Threat of credit rating downgrade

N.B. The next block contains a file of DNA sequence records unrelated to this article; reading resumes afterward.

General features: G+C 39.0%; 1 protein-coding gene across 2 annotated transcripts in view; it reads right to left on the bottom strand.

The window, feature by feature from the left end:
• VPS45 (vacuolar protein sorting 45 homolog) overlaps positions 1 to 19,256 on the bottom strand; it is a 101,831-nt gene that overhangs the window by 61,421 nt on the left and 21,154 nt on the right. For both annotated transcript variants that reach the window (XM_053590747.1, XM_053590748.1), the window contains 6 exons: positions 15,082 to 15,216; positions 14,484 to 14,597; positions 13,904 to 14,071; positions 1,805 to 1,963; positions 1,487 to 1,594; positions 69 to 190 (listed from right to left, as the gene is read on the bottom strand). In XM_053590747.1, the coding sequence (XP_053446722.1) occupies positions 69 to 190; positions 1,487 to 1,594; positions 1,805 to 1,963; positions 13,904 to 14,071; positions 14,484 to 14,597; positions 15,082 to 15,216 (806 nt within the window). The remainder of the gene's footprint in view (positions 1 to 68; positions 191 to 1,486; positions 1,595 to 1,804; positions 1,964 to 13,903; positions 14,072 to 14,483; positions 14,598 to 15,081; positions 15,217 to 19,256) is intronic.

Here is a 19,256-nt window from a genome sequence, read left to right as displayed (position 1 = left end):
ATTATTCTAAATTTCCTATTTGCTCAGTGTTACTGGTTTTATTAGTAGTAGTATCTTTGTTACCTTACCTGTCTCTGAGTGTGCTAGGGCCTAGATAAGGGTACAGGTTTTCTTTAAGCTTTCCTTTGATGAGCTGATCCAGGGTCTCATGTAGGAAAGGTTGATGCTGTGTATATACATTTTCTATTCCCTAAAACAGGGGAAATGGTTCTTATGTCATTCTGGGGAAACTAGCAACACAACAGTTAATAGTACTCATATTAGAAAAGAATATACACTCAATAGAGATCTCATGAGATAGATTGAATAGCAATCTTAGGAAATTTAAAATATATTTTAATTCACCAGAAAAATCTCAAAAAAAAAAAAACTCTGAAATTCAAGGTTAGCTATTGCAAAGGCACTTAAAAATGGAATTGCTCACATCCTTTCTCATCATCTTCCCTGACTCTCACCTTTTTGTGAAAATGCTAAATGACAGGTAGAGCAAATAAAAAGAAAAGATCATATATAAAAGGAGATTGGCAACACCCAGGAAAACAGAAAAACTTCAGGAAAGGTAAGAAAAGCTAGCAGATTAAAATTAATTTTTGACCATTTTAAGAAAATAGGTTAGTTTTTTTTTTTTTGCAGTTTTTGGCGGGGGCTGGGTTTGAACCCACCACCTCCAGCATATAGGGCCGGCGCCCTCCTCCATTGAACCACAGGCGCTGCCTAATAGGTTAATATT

Credit rating agency Fitch announced yesterday that Greece’s rating could be revised downward, citing recent shock revisions to its budget deficit and debt data. Economists said the move, two weeks after a downward outlook revision by Standard & Poor’s, could jack up Greece’s borrowing costs and hinder efforts to get the budget and public debt into line with European Union rules. Earlier this month, S&P revised Greece’s sovereign ratings outlook to negative from stable because of a lack of progress in lowering public debt. Fitch put Greece’s long-term foreign and local currency ratings of A+ on «rating watch negative.» «(There are) strong indications that the fiscal position has deteriorated further in 2004,» Fitch said. It added that a review of the ratings is expected to be completed in November and will focus on the outlook for public finances, including this year’s likely result and the 2005 budget. Extra expenditure for the Athens Olympics is expected to raise the budget deficit to 5.3 percent of the country’s gross domestic product (GDP) from a revised 4.6 percent last year. «The threat of a downgrade is there, it’s not just Fitch, it’s also Standard and Poor’s,» said financial strategist Jose Garcia Zarate at 4cast. «The Fitch move means Greece has to come up with very serious fiscal reform measures. Unless Greece is serious in cutting expenditure and reforming its tax system, it’s going to be difficult to achieve its target of a 2.8 percent deficit in 2005,» he added. Fitch said that while data revisions are common across all countries rated by the agency, the scale of the Greek adjustments were a concern, not least because they come on top of previous revisions considered, in their time, to be final ones. «These figures show that fiscal consolidation is far less advanced than previously believed,» Chris Pryce, director of sovereign ratings at Fitch said, in a damning verdict of the previous government’s efforts, or lack thereof, to improve public finances. «General government debt was actually 110 percent of GDP at the end of 2003, seven percentage points higher than was previously estimated, and recent trends are not encouraging,» he added. Fitch added that a credible 2005 budget and progress with structural reform, including privatization, will be essential if Greece is to maintain, or even improve, its credit rating. «However, Greece’s track record is mixed and the most important measures, such as labor market and pension reforms, are likely to be the most politically difficult to push forward,» the ratings agency said. While the deterioration in public finances this year largely reflects extra spending on the Olympics, it is also the result of an inability to control primary expenditure, something very disappointing given that Greece had the highest growth rate of all eurozone member states. An Athens-based economist who wished not to be named said there is now more pressure on the Greek government to promote prudent fiscal conditions. Doubts about the quality of EU budget data and the credibility of the Stability Pact have spread like wildfire across the bloc since the latest Eurostat revision, with politicians calling for stricter budgetary controls and Greece’s punishment. (Combined reports)

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